Extending the climatological concept of'Detection and Attribution' to global change ecology in the Anthropocene

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Research into global change ecology is motivated by the need to understand the role of humans in changing biotic systems. Mechanistic understanding of ecological responses requires the separation of different climatic parameters and processes that often operate on diverse spatiotemporal scales. Yet most environmental studies do not distinguish the effects of internal climate variability from those caused by external, natural (e.g. volcanic, solar, orbital) or anthropogenic (e.g. greenhouse gases, ozone, aerosols, land-use) forcing factors. We suggest extending the climatological concept of ‘Detection and Attribution’ (DA) to unravel abiotic drivers of ecological dynamics in the Anthropocene. We therefore apply DA to quantify the relative roles of natural versus industrial temperature change on elevational shifts in the outbreak epicentres of the larch budmoth (LBM; Zeiraphera diniana or griseana Gn.); the classic example of a cyclic forest defoliating insect. Our case study shows that anthropogenic warming shifts the epicentre of travelling LBM waves upward, which disrupts the intensity of population outbreaks that occurred regularly over the past millennium in the European Alps. Our findings demonstrate the ability of DA to detect ecological responses beyond internal system variability, to attribute them to specific external climate forcing factors and to identify climate-induced ecological tipping points. In order to implement the climatological concept of ‘Detection and Attribution’ successfully into modern global change ecology, future studies should combine high-resolution paleoenvironmental reconstructions and state-of-the-art climate model simulations to inform inference-based ecosystem models.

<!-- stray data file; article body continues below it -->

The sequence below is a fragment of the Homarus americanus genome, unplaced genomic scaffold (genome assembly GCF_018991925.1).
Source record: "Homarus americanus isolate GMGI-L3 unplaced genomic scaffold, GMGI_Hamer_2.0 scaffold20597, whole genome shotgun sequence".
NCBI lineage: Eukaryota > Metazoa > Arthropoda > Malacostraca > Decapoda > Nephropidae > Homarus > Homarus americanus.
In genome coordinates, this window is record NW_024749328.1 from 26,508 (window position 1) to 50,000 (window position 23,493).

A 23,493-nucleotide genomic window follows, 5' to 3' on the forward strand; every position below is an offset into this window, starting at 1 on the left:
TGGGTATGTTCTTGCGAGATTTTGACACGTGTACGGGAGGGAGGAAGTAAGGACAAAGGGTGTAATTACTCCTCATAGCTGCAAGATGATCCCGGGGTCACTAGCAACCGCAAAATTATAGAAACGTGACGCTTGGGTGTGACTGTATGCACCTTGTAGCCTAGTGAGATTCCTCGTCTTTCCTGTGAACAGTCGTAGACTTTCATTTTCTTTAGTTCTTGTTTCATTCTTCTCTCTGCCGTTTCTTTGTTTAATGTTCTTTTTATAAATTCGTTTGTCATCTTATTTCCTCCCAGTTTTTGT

© 2020 The Authors. U.B. received funding from the SustES Project (CZ.02.1.01/0.0/0.0/ 16_019/0000797). J.F.G.-R. acknowledges the projects ILModelS_ CGL2014-59644-R and GReatModelS_RT1218-102305-B-C21. J.L. is thankful to the JPI-Climate/Belmont Forum collaborative Research Action ‘INTEGRATE’, and the Climate Science for Service Partnership China project (CSSP China).